Rising Son: Cole Anthony remains grounded as he follows his father’s footsteps

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It’s 10 a.m. on a muggy summer Sunday, the steam from last night’s rainstorm seeping in through the doors of an unair-conditioned fieldhouse at The Westtown School, and Cole Anthony’s ratty gray undershirt is already soaked through with sweat.

The 6-foot-3 Anthony, high school basketball’s version of Russell Westbrook and arguably the top prospect in the Class of 2019, is there for the PSA Cardinals’ combine, a one-day camp held on the final day of July’s second live period that college coaches can scout. He isn’t supposed to be playing. This was going to be his time off, a break between the grind that led up to Peach Jam and the insanity of a schedule that will take him from New York to Las Vegas to North Carolina to two different stops in California over the course of the next three weeks. He’ll be on the road for 18 out of 20 days, including 13 straight as he bounces from CP3’s camp to Steph Curry’s camp to the Nike Skills Academy.

But here he is, running through shooting drills, busting his ass defensively 1-on-1 and putting on a clinic in how to run ball-screens against players that are being recruited by high-major programs across the country and, at the same time, look out of place on a basketball court with Anthony.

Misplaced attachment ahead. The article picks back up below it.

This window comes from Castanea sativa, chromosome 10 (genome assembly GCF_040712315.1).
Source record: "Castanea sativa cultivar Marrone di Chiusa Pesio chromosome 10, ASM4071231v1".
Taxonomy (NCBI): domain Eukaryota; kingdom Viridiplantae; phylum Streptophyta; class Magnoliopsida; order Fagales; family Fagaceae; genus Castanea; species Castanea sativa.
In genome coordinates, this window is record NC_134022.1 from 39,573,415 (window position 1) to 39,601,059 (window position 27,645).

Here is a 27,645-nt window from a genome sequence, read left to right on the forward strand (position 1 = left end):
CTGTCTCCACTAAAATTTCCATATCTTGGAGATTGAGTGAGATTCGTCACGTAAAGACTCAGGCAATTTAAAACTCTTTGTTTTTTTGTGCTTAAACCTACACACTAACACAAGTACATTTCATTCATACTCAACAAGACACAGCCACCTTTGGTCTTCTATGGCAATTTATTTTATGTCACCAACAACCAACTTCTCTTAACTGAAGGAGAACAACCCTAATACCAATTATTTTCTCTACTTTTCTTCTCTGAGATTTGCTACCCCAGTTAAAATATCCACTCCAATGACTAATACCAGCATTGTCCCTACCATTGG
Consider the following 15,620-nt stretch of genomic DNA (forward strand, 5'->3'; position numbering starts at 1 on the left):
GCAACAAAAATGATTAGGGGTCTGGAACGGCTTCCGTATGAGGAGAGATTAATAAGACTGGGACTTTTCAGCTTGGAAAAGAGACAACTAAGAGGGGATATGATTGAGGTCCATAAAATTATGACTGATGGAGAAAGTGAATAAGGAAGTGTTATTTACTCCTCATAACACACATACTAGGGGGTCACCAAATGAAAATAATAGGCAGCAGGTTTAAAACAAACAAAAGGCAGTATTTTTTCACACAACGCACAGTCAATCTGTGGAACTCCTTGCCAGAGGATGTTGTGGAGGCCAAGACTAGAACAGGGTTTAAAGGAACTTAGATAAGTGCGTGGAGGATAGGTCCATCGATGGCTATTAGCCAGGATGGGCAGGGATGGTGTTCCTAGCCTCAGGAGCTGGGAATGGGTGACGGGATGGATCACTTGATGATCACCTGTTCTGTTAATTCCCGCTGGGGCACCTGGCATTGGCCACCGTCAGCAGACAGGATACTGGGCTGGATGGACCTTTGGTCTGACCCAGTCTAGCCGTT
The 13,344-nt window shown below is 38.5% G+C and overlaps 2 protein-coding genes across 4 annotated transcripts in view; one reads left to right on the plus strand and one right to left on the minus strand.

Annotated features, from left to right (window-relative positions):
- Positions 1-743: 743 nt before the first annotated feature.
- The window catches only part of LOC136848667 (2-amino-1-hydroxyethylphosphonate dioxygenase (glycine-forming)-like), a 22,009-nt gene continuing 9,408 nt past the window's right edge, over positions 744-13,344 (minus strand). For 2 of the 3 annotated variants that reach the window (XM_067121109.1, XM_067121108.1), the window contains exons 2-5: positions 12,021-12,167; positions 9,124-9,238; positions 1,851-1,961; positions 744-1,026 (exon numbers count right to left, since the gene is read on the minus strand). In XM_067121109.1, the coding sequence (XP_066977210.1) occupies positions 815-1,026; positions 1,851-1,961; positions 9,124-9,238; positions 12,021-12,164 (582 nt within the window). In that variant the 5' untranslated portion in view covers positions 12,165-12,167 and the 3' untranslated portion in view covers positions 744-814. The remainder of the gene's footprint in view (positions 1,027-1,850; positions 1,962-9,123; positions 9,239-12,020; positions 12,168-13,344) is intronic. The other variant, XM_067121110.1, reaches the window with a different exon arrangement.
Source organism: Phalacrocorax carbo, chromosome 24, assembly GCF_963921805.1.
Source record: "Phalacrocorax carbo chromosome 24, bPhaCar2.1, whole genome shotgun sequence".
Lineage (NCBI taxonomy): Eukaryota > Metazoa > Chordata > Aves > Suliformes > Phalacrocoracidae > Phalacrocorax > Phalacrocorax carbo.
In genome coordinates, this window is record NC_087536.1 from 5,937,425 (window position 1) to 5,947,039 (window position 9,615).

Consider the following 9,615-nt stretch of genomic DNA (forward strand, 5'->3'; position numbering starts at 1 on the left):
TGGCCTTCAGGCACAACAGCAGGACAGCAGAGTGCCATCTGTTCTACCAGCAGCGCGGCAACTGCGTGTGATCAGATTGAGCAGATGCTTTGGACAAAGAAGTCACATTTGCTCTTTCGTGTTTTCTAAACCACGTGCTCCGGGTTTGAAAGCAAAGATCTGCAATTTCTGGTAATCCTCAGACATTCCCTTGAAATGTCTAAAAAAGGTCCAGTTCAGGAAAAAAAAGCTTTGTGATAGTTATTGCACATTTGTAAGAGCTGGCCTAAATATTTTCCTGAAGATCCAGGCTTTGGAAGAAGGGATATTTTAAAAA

This wasn’t a show put on for the coaches in attendance.

This is who Anthony is, who he has always been.

“His work ethic is on a level that’s unmatched for his age,” Terrance “Munch” Williams, who runs the PSA Cardinals program, said. “His mom could be Celie from The Color Purple and his dad could be Prop Joe from The Wire, it wouldn’t matter. He is who he is.”


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You don’t have to run in scouting circles that long to hear a player diagnosed with ‘four-car garage syndrome’.

The definition is self-explanatory: Kids that come from money tend to play a certain way that differs from kids that don’t. For many, basketball is a way out of whatever situation they are living in, and when you don’t need the sport to better your station in life, success may not be as important. That shows up on the court.

Cole Anthony has never wanted for anything. His father, Greg, played a decade in the NBA and has been a mainstay on basketball broadcasts for Turner and CBS since his retirement. His mother, Crystal McCrary-McGuire, is an author and a filmmaker with a law degree. His step-father, Ray McGuire, is a former basketball player at Harvard that has gone on to become the Global Head of Corporate and Investment Banking for Citigroup. His step-mother is a Duke-educated doctor with a dermatology practice.

It would have been easy for Cole to fall in with New York City’s elite, living a life that could be featured on an episode of ‘Gossip Girl.’

He didn’t.

His parents won’t even give him a credit card.